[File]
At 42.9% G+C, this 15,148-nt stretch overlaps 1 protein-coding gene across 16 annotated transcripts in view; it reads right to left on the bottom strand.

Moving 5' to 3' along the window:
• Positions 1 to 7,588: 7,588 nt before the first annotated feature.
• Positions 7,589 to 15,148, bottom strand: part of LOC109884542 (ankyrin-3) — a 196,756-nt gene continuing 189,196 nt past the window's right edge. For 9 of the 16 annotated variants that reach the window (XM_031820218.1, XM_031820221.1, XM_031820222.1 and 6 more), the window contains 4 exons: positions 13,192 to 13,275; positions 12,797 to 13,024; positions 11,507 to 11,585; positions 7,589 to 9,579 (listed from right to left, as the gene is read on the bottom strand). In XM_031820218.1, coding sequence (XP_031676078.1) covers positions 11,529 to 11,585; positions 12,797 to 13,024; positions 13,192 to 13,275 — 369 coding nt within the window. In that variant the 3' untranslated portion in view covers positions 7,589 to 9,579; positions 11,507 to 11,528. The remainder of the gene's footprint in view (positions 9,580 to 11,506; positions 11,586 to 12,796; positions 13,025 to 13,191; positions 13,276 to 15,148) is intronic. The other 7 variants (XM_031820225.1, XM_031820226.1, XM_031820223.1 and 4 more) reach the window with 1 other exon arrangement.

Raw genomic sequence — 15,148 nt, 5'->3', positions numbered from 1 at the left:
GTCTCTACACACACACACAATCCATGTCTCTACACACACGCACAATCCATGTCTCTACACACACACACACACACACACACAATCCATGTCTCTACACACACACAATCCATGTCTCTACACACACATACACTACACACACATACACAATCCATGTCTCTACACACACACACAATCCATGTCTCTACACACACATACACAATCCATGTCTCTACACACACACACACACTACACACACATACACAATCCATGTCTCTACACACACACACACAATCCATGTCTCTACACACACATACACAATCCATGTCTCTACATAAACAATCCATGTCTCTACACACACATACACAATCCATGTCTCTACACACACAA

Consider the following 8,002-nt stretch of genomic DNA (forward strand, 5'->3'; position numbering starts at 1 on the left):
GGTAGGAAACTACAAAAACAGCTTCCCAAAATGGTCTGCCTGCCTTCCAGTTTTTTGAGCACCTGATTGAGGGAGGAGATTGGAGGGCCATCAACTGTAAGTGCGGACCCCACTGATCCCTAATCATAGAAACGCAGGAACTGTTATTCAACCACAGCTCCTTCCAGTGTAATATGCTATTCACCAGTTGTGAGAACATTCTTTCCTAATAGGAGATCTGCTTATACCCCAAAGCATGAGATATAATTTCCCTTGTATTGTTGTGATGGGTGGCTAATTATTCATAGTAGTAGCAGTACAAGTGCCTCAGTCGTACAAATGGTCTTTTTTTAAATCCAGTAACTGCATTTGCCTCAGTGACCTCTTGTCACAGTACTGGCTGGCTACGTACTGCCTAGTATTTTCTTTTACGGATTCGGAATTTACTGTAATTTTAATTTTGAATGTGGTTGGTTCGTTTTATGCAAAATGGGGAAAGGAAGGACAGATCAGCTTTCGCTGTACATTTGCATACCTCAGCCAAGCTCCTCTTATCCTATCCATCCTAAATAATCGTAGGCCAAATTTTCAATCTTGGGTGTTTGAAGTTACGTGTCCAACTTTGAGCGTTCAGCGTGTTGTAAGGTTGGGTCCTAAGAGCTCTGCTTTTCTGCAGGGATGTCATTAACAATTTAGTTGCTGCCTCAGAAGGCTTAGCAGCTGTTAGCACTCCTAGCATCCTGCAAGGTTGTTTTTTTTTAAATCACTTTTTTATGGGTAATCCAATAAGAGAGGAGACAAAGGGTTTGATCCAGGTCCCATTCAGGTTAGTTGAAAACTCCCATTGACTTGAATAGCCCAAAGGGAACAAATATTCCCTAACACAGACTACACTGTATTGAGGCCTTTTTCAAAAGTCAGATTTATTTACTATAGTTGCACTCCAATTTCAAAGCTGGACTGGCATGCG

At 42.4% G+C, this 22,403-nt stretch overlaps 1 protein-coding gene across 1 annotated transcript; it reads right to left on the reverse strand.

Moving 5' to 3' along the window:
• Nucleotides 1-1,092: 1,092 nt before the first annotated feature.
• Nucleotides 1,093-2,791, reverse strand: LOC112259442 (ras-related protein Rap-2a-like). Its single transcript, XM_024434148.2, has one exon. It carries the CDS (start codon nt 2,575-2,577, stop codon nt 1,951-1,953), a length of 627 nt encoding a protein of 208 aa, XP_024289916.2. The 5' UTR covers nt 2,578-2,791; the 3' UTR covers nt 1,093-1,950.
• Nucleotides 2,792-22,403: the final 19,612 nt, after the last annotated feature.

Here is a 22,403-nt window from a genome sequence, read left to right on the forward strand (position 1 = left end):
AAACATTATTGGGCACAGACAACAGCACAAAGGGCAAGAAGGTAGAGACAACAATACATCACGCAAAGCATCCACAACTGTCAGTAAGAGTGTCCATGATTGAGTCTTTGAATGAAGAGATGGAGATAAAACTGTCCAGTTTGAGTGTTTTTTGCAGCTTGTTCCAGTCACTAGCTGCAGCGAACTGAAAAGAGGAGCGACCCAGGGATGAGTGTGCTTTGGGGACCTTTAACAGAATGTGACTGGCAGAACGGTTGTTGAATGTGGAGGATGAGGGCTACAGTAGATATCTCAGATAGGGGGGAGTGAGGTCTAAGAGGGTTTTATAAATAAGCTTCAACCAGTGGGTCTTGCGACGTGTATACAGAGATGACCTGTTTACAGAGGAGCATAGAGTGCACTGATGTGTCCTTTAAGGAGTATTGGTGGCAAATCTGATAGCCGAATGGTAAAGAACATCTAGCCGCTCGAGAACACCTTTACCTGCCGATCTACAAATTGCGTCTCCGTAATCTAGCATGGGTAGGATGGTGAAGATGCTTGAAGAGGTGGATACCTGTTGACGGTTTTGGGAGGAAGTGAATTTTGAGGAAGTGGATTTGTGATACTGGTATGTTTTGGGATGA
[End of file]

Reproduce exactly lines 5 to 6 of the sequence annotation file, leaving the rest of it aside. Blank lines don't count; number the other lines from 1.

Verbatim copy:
Raw genomic sequence — 15,148 nt, 5'->3', positions numbered from 1 at the left:
GTCTCTACACACACACACAATCCATGTCTCTACACACACGCACAATCCATGTCTCTACACACACACACACACACACACACAATCCATGTCTCTACACACACACAATCCATGTCTCTACACACACATACACTACACACACATACACAATCCATGTCTCTACACACACACACAATCCATGTCTCTACACACACATACACAATCCATGTCTCTACACACACACACACACTACACACACATACACAATCCATGTCTCTACACACACACACACAATCCATGTCTCTACACACACATACACAATCCATGTCTCTACATAAACAATCCATGTCTCTACACACACATACACAATCCATGTCTCTACACACACAA